Rosalind, the protagonist of As You Like It (clever rebel)
Portia in The Merchant of Venice (though suited by many, and marrying the title character, she then disguises herself as a lawyer and cleverly saves his life)
Cordelia in King Lear
Lady MacBeth (. . .)
(several others)

Sci-Fi:
Honor Harrington is a series of sci fi military books where that character is typically using her tactical brilliance and other skills to reverse overwhelming odds.

Mythology:
Most of the pre-Christian (and even post-Zeus, but especially pre-Zeus) goddesses and demi-goddesses are certainly characters of awesome strength…

Jeruba's avatar

Strongest? I don’t know. That requires comparisons. But when we just say “strong,” Antigone comes first to mind. Then, in no particular order,

Eustacia Vye
Becky Sharp
Lysistrata
Agnes Wickfield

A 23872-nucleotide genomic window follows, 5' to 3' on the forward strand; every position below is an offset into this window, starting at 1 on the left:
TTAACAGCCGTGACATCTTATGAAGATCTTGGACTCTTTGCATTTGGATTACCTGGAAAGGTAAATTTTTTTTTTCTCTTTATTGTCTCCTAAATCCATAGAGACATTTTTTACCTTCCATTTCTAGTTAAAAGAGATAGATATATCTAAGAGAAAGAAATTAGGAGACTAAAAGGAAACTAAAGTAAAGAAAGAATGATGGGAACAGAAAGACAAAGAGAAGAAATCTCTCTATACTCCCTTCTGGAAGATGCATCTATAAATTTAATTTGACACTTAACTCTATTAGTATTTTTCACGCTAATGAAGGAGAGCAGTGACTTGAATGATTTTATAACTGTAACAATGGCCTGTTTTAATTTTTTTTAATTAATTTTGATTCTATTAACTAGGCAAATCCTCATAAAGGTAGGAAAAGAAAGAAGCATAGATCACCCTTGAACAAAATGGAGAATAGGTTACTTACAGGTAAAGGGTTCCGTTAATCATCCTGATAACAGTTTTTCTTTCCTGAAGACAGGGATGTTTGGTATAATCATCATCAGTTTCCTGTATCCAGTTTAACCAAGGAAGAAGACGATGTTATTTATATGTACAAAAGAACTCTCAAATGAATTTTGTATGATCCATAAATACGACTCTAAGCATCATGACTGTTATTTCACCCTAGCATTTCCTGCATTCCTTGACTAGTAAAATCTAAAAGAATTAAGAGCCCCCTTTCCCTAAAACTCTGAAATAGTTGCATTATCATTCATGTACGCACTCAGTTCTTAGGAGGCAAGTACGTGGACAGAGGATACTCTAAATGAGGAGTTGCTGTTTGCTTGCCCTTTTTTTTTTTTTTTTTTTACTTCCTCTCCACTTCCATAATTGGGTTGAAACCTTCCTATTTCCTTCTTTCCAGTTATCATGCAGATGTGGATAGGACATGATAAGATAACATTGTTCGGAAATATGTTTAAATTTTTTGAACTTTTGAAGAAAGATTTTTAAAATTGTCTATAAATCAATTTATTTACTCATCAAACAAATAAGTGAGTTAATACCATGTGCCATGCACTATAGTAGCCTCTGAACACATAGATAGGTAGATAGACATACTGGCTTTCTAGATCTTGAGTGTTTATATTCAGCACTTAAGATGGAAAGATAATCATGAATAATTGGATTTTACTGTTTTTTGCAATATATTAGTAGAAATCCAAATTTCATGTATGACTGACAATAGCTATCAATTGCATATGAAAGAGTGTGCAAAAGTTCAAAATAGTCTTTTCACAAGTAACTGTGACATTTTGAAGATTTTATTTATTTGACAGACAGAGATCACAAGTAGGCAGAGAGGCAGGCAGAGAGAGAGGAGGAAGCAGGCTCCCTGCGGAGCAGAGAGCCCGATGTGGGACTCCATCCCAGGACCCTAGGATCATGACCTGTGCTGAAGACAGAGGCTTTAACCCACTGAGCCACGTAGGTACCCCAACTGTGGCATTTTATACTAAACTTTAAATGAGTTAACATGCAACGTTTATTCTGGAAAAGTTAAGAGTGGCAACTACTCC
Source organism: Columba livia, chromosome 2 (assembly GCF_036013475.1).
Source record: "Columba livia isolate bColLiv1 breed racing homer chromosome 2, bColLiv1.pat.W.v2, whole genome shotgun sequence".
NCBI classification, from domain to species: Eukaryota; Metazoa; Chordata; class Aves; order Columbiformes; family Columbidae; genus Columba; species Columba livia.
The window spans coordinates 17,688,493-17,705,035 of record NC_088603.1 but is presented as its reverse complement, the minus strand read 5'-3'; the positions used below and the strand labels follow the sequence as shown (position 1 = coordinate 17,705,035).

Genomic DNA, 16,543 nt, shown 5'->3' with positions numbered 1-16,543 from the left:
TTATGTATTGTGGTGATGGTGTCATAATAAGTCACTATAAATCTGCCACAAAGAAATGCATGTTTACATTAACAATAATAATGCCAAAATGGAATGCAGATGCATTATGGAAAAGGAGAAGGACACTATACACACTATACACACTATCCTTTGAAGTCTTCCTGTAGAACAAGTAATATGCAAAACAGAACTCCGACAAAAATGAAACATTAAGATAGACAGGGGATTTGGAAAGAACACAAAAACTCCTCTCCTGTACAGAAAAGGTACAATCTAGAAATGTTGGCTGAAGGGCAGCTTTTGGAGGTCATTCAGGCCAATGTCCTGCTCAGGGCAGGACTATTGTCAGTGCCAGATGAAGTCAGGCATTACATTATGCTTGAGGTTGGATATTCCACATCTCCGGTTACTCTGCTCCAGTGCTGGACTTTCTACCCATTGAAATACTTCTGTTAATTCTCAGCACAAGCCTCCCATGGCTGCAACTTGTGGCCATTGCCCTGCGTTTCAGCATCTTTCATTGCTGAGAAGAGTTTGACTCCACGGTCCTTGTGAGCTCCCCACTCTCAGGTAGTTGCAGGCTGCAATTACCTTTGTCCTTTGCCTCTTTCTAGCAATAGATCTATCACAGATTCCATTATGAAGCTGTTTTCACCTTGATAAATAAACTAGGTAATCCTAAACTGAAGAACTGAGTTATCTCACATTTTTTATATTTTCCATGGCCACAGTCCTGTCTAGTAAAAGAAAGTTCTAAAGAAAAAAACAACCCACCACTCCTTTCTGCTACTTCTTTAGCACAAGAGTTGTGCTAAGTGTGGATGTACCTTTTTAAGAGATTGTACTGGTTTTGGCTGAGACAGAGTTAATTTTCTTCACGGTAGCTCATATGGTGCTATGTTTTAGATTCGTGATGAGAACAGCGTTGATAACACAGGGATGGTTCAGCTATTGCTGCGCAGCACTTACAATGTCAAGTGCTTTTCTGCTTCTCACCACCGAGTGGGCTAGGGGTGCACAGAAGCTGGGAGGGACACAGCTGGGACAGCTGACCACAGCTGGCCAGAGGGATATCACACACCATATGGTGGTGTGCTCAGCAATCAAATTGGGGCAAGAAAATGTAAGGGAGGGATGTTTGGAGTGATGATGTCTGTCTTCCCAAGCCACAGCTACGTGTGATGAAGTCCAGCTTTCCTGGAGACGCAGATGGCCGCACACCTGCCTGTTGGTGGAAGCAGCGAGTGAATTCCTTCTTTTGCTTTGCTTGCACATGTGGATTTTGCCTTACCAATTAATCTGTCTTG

Betsy Trotwood
Lady Macbeth
Judith, slayer of Holofernes (some pretty vivid paintings of that scene)
Esther

in addition to those mentioned above.

What’s your real goal here? With a little more information, perhaps we can narrow it more.

dopeguru's avatar

Thank you! I’m looking at each and every character here!

I want to have a list of books to order from Amazon which is why I asked. But I am specifically seeking women who are intellectual and brave, or loners who are thinkers because they are women… Etc.

stanleybmanly's avatar

Madame Defarge

Jeruba's avatar

So they don’t have to be fictional? If not, then Joan of Arc, Queen Elizabeth I, and Queen Victoria ought to be on your list, and there are very many more historical figures that could be added.